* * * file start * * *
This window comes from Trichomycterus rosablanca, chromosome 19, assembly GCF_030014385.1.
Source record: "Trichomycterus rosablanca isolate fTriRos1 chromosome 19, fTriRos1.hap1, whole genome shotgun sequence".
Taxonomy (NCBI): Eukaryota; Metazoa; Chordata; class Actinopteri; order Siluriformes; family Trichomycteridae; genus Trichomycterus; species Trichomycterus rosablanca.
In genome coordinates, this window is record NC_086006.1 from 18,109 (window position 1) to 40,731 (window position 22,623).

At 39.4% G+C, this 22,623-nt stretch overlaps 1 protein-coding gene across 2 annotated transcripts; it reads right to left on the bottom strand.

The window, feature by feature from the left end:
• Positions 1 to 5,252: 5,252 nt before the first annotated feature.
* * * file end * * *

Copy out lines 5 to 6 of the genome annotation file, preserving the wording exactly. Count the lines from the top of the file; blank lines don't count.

At 39.4% G+C, this 22,623-nt stretch overlaps 1 protein-coding gene across 2 annotated transcripts; it reads right to left on the bottom strand.

The window, feature by feature from the left end: